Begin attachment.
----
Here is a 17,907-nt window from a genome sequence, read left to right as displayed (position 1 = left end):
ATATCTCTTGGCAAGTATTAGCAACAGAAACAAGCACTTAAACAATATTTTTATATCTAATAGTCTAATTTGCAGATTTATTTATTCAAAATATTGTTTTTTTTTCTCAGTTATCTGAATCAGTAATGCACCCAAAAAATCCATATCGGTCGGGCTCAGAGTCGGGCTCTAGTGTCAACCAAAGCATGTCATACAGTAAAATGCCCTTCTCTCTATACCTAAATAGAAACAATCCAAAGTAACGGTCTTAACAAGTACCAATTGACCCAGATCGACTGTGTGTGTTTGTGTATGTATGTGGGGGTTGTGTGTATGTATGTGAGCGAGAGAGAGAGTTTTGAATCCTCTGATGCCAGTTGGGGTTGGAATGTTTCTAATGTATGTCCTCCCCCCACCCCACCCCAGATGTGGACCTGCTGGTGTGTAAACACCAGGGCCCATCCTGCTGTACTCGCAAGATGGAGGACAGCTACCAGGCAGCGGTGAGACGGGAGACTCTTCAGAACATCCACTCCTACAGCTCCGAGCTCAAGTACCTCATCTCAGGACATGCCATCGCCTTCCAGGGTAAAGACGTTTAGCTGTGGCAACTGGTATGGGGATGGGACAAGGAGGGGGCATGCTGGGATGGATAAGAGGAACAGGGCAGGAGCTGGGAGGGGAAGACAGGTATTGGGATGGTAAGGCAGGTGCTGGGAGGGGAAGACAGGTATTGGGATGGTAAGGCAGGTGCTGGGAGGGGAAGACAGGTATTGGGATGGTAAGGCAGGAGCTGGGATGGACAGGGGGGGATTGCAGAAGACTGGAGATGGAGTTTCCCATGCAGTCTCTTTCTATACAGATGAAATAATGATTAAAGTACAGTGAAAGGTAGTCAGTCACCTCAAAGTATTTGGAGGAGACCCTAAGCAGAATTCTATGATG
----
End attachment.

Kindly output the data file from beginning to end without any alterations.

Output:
Here is a 17,907-nt window from a genome sequence, read left to right as displayed (position 1 = left end):
ATATCTCTTGGCAAGTATTAGCAACAGAAACAAGCACTTAAACAATATTTTTATATCTAATAGTCTAATTTGCAGATTTATTTATTCAAAATATTGTTTTTTTTTCTCAGTTATCTGAATCAGTAATGCACCCAAAAAATCCATATCGGTCGGGCTCAGAGTCGGGCTCTAGTGTCAACCAAAGCATGTCATACAGTAAAATGCCCTTCTCTCTATACCTAAATAGAAACAATCCAAAGTAACGGTCTTAACAAGTACCAATTGACCCAGATCGACTGTGTGTGTTTGTGTATGTATGTGGGGGTTGTGTGTATGTATGTGAGCGAGAGAGAGAGTTTTGAATCCTCTGATGCCAGTTGGGGTTGGAATGTTTCTAATGTATGTCCTCCCCCCACCCCACCCCAGATGTGGACCTGCTGGTGTGTAAACACCAGGGCCCATCCTGCTGTACTCGCAAGATGGAGGACAGCTACCAGGCAGCGGTGAGACGGGAGACTCTTCAGAACATCCACTCCTACAGCTCCGAGCTCAAGTACCTCATCTCAGGACATGCCATCGCCTTCCAGGGTAAAGACGTTTAGCTGTGGCAACTGGTATGGGGATGGGACAAGGAGGGGGCATGCTGGGATGGATAAGAGGAACAGGGCAGGAGCTGGGAGGGGAAGACAGGTATTGGGATGGTAAGGCAGGTGCTGGGAGGGGAAGACAGGTATTGGGATGGTAAGGCAGGTGCTGGGAGGGGAAGACAGGTATTGGGATGGTAAGGCAGGAGCTGGGATGGACAGGGGGGGATTGCAGAAGACTGGAGATGGAGTTTCCCATGCAGTCTCTTTCTATACAGATGAAATAATGATTAAAGTACAGTGAAAGGTAGTCAGTCACCTCAAAGTATTTGGAGGAGACCCTAAGCAGAATTCTATGATG